“It appears that players thought product placements could enhance the realism of the game depending on the particular game genre and scenery. If the advertisements were poorly placed or did not match reality–then the advertisements actually deterred from the game experience; however, if the advertisements were placed in scenes that matched real life, then the brands actually enhanced the experience.”  

According to Seth Grossman (2005, p. 227), the new term for advertising in video games has been coined as ‘advergames’.   Grossman also notes that some of the companies that see great potential in advergames are cookies, fast food, soda pop, candies and cereal companies.   But, researcher Kathy Prentice (2006) notes that it’s not only about product placement within games that’s the issue.   She suggests that products are actually an integral part of the game.   This is quite a different notion than traditional advertising.   Video games offer companies a completely new way of displaying and selling their products.   For example, a key figure in the game can be drinking Pepsi as part of one segment in the game.   Or, they can go into a McDonald’s and it all seems perfectly natural.   Gamers accept these product placements as part of the overall environment of the game itself.   Prentice (2006) quotes Nicholas Longano, chief marketing officer for Massive, “In a sporting game there could be branded blimps over a stadium. A character could be wearing a t-shirt with a logo emblazoned on it.”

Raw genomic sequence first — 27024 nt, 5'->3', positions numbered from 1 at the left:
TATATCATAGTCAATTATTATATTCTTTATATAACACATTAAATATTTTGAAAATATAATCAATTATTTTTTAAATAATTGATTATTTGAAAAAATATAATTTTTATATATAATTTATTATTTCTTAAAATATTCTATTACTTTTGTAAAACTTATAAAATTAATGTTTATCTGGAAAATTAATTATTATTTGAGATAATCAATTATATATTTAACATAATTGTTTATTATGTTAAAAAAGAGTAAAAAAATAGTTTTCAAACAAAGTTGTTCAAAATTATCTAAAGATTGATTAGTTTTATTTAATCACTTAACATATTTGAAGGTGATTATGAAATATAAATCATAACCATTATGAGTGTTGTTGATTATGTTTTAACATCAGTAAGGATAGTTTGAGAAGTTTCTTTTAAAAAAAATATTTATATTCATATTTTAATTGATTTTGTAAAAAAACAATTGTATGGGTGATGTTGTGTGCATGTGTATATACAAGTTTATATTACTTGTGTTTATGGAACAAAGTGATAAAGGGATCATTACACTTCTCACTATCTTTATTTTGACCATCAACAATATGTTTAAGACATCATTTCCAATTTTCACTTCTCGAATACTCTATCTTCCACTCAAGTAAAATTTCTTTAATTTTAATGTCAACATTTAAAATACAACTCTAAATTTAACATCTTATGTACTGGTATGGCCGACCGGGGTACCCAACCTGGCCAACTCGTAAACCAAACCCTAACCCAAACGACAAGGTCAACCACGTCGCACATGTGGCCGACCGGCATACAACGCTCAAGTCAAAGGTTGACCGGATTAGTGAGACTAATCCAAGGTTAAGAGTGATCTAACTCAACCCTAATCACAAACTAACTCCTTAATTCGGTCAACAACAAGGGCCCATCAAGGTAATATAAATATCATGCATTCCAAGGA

The question is whether or not this is an effective strategy.   According to a study conducted by Nielsen Interactive Entertainment in 2005, product placement in video games is turning into big business.   “A study last  October by Nielsen Interactive Entertainment found that in-game advertising resulted in a 60 percent increase in awareness for a new product and that animated 3-D ads achieved twice the recall of static billboards” (Prentice 2006).   Again, according to Prentice (2006) the proof is not only in the numbers of companies that advertise in video games but who advertises.   She lists some of the prominent companies as the Sci-Fi Channel, Nabisco, Coca-Cola, Comcast, Honda, NBC, Nokia, Panasonic, T-Mobile, Verizon DSL, Warner Bros., XM Radio, Panasonic and the U.S. Navy.